De-Fluffifying "Family"

Written by Mark Van Steenwyk : September 13, 2006

One of the most finely honed skills among Christians is the ability to sap the power and profundity out of words. Take, for instance, the word “salvation.” What once was a rather holistic word of deep meaning with many rich, mysterious facets has now been stripped of its profundity and now means “not going to hell anymore.” Or ponder the way Christians use the word “church.” What once was a lofty word used to describe a race of holy priests has now been revisioned into a word that merely means “a building with a sanctuary” or “a local gathering of people with a shared religious affiliation.” But for my post today, I want to explore the ways in which we use “family” as a Christian word.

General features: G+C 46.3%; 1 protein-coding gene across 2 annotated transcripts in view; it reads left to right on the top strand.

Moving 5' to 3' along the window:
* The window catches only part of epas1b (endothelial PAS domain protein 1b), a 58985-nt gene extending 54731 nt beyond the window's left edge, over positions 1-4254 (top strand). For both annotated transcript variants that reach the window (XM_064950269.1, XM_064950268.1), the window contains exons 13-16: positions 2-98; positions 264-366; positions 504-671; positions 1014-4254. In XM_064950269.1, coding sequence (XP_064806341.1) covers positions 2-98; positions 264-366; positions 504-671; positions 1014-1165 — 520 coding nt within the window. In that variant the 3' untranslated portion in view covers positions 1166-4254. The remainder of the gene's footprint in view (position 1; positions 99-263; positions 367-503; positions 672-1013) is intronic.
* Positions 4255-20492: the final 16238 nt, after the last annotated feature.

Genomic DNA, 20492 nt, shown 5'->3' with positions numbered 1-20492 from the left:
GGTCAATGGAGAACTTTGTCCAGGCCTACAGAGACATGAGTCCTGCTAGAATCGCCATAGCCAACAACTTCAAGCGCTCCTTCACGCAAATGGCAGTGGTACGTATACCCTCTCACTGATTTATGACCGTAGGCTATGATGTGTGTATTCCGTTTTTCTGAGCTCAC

Family, in the most conventional sense means “a group of people related by blood, marriage, or adoption.” In the early church, the word “family” was a useful metaphor for the emerging Christian movement. It signified that all these folks from diverse backgrounds, from different classes and races and ethinicity, are now a family. They are a new family, bonded together by a shared adoption. They are a family, since all are wedded to Christ as a Bride. They are a family, since all are indwelled by One Spirit, purchased by the blood of One Man.

In the early church, kinship was the most powerful bond. Ones brothers and sisters were more important than one’s spouse–family meant much more in the ancient near east than it does for most in the West. And so, when the early Christians used this term, it had powerful connotations that accurately represented a powerful reality: those who are in Christ are part of a New Family that are more profoundly bonded together than any other relational tie.